Summary: A Challenge to churches to be a church that changes the world by both salt and light.
“A CHURCH TO CHANGE THE WORLD”
“Ye are the salt of the earth: but if the salt have lost his savour, wherewith shall it be salted? it is thenceforth good for nothing, but to be cast out, and to be trodden under foot of men. Ye are the light of the world. A city that is set on an hill cannot be hid. Neither do men light a candle, and put it under a bushel, but on a candlestick; and it giveth light unto all that are in the house” (Matthew 5:13-15).
Today I want to challenge Thomas Road Baptist Church to be a church that changes the world by both salt and light.
Let me tell you about the Clapham Church, an Anglican church in the Clapham District of London during the early 1800s whose “salt” influenced the entire world. It was pastored by John Venn who was the Rector. Nothing much is known about him except the great results of his parishioners. The church was influenced by the Evangelical Revival of John Wesley. Whereas most of those converted under John Wesley left the Anglican Church to join Methodist churches, those in Clapham Church were wealthy and titled nobility; many of them were members of the House of Lords. They stayed in the Clapham Church.
Granville Sharp, a church member, was moved to do something about the slave traffic when Jonathan Strong, a black slave, showed up at his door—beaten almost to the point of death. Granville Sharp put the black man in St. Bartholomew Hospital and it took four months to heal Jonathan Strong. When he got out of the hospital, David Lisle, the slave’s original owner, re-captured the slave now that he was not going to die. Lisle thought that he had pistol-whipped his slave to death. Granville Sharp sued in court for the release of Jonathan Strong, and three years later in 1767, the slave was given his freedom. This was only one slave freed. Still, slave ownership and slave trafficking were permitted in the British Empire.
William Wilberforce was converted to Christ at Clapham Church and used his power as a member of Parliament to bring an end to slavery. During his lifetime, he first got a bill passed that made it unlawful for any British ship or citizen to transport slaves. This was only the first step. Because of his efforts, a month after he died in 1833, Parliament passed the Slavery Abolition Act that gave all slaves in the empire their freedom.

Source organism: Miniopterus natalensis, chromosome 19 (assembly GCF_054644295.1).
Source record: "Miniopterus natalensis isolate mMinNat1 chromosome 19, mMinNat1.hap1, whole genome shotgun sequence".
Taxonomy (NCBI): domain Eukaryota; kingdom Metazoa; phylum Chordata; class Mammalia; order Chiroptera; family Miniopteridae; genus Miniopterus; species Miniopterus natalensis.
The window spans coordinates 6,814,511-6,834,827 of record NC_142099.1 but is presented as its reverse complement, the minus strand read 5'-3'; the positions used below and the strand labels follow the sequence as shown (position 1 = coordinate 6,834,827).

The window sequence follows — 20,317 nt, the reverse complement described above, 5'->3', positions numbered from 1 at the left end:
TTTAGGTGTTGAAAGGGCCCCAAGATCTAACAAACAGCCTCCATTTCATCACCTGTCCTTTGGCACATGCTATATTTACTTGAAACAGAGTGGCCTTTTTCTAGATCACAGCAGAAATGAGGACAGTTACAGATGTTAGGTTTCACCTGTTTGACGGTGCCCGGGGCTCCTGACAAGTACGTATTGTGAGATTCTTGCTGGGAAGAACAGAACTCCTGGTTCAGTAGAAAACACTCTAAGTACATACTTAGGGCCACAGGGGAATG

Lord Ashley, another believer from the Clapham Church, used his position in the House of Commons to pass a bill; the 1833 Factory Act made it illegal for children under nine to work in the textile factories; and those between the ages of 9 and 13 could not work more than eight hours a day.
In 1840 Lord Ashley led the parliament to approve the Coal Mine Act to prohibit women and children from working underground.
These people from the Clapham Church were nicknamed, “saints” for what they did for England, for the Church and for Jesus Christ.
Elizabeth Fry became an ardent friend and supporter of the “saints,” however she was a Quaker minister who rallied support among the popular people for the efforts of the “saints” as they worked in Parliament to get bills passed. Elizabeth Fry visited the prisons and was overwhelmed when she saw the plight of women in prison. She began a crusade to upgrade their living conditions and she began schools for the children of women prisoners. Finally, because of her influence, Parliament passed the Female and Children Prisoners Act.